OPEC’s plan to absorb oil from Guyana and Namibia and regain dominance of global crude oil

OPEC’s plan to absorb oil from Guyana and Namibia and regain dominance of global crude oil
OPEC’s plan to absorb oil from Guyana and Namibia and regain dominance of global crude oil

The Organization of the Petroleum Exporting Countries has been losing weight in world oil for years. The emergence of new and powerful players (USA, Canada, Brazil…) and the departure of some of its members has led to its market share decreasing little by little. In an attempt to reverse this situation, OPEC, led by Saudi Arabia, sought to hit the table with the creation of OPEC+ in 2016, which expanded the cartel to other members, among which Russia stands out, which produces around 10% of the world supply. This new group has managed to increase the cartel’s market share to around 50%, a more than notable amount, but insufficient to tightly control the market. For it, OPEC is seeking to seduce new ‘sources of oil’Taking advantage of the fact that they are still ‘promises’, the cartel is trying to convince Guyana and Namibia to collaborate.

The Organization of Petroleum Exporting Countries, Known as OPEC, it was formed in 1960 by Iraq, Iran, Kuwait, Saudi Arabia and Venezuela.. Since then, the organization has expanded to 13 members. In 2016, OPEC+ (23 members in total) mentioned above was formed with the objective of having more than 50% of all crude oil production. However, infighting and problems maintaining market share have led to Angola exiting the cartel last year, slightly weakening OPEC’s position.

In 2016, largely in response to the dramatic drop in oil prices driven by significant increases in production of shale oil (shale oil) from the United States, OPEC signed an agreement with 10 other oil-producing countries to create what is now known as OPEC+. Among these 10 countries was the third largest oil producer in the world in 2022, Russia, which today pumps around 9 million barrels of crude oil.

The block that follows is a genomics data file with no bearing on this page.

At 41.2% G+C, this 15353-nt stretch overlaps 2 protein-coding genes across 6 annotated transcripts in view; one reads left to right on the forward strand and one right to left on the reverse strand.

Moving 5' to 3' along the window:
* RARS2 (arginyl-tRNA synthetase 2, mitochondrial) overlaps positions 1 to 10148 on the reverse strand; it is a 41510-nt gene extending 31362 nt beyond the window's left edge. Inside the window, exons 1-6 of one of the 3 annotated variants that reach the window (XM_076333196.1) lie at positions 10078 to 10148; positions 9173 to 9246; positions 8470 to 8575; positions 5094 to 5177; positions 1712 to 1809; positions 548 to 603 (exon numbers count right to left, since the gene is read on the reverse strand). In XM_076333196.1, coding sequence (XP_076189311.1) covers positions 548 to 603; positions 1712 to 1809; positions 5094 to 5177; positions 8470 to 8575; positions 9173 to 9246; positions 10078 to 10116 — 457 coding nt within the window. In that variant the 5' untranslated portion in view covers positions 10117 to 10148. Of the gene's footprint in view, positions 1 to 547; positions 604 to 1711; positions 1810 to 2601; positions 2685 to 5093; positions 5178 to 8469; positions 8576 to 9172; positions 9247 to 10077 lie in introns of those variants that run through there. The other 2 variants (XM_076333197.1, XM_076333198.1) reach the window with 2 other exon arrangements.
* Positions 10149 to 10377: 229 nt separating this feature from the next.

OPEC meets regularly to set oil production targets and coordinate production to help manage global oil prices for the entire group. OPEC’s stated objective is “coordinate and unify oil policies among member countries” to ensure prices for producers, supply for consumers and return on capital for investors, although the group is best known for the impact of its policies on global crude oil prices, according to the US Department of Energy. A greater market share is synonymous with greater price control and, most importantly, greater profit maximization, that is, achieving a greater margin for each barrel of oil sold. The danger of seeing its market dominance reduced is leading OPEC to look outside for new ‘players’.

OPEC looks for oil promises

As happens in football, to achieve a great squad without the need to spend a lot of money, it is interesting to have good scouts who find young players who are beginning to emerge, but who are not yet among the best in the world, which is why they tend to be much more affordable than the big stars. This is what OPEC must have thought, seeing that the new oil arrives or will arrive from countries that have recently discovered its potential, the cartel’s negotiators have set to work to convince the leaders of Guyana and Namibia to join. join OPEC+.

The promise is the same as always: being part of the cartel helps obtain a greater margin for each barrel of oil sold in exchange for constraining the world’s supply of crude oil. Oligopolies are not healthy for the economy in general, but especially for consumers (they pay a higher price). However, the other side is the oligopolists, who take the part of the ‘late’ that consumers lose. On the other hand, OPEC offers advice to its members on how to exploit their crude oil and sometimes facilitates investment in countries that have problems finding the technology and qualified personnel to obtain the maximum performance from their crude oil.